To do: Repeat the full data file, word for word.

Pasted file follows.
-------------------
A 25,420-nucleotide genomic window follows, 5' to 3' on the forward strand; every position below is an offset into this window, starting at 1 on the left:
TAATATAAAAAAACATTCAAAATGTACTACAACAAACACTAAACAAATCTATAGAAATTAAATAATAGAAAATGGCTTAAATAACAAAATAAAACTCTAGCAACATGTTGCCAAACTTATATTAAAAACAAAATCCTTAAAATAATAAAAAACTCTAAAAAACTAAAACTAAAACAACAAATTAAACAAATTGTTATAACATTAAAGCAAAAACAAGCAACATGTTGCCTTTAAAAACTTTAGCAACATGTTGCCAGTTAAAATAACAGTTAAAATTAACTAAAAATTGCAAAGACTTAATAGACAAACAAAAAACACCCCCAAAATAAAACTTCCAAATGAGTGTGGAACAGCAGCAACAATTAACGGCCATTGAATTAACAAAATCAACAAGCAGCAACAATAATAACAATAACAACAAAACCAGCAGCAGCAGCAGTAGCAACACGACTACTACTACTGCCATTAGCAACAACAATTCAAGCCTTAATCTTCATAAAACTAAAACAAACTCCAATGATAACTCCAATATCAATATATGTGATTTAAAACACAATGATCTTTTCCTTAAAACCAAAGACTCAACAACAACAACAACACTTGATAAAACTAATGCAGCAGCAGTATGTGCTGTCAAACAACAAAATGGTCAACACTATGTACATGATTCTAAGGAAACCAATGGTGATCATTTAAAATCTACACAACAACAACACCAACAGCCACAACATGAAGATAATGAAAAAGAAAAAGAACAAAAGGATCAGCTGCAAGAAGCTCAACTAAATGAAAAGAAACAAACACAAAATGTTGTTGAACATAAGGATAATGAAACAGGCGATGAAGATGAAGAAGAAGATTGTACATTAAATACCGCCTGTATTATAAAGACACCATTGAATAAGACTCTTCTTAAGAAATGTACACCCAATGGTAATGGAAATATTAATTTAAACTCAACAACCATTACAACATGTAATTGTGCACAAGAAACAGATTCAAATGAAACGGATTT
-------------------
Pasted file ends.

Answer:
A 25,420-nucleotide genomic window follows, 5' to 3' on the forward strand; every position below is an offset into this window, starting at 1 on the left:
TAATATAAAAAAACATTCAAAATGTACTACAACAAACACTAAACAAATCTATAGAAATTAAATAATAGAAAATGGCTTAAATAACAAAATAAAACTCTAGCAACATGTTGCCAAACTTATATTAAAAACAAAATCCTTAAAATAATAAAAAACTCTAAAAAACTAAAACTAAAACAACAAATTAAACAAATTGTTATAACATTAAAGCAAAAACAAGCAACATGTTGCCTTTAAAAACTTTAGCAACATGTTGCCAGTTAAAATAACAGTTAAAATTAACTAAAAATTGCAAAGACTTAATAGACAAACAAAAAACACCCCCAAAATAAAACTTCCAAATGAGTGTGGAACAGCAGCAACAATTAACGGCCATTGAATTAACAAAATCAACAAGCAGCAACAATAATAACAATAACAACAAAACCAGCAGCAGCAGCAGTAGCAACACGACTACTACTACTGCCATTAGCAACAACAATTCAAGCCTTAATCTTCATAAAACTAAAACAAACTCCAATGATAACTCCAATATCAATATATGTGATTTAAAACACAATGATCTTTTCCTTAAAACCAAAGACTCAACAACAACAACAACACTTGATAAAACTAATGCAGCAGCAGTATGTGCTGTCAAACAACAAAATGGTCAACACTATGTACATGATTCTAAGGAAACCAATGGTGATCATTTAAAATCTACACAACAACAACACCAACAGCCACAACATGAAGATAATGAAAAAGAAAAAGAACAAAAGGATCAGCTGCAAGAAGCTCAACTAAATGAAAAGAAACAAACACAAAATGTTGTTGAACATAAGGATAATGAAACAGGCGATGAAGATGAAGAAGAAGATTGTACATTAAATACCGCCTGTATTATAAAGACACCATTGAATAAGACTCTTCTTAAGAAATGTACACCCAATGGTAATGGAAATATTAATTTAAACTCAACAACCATTACAACATGTAATTGTGCACAAGAAACAGATTCAAATGAAACGGATTT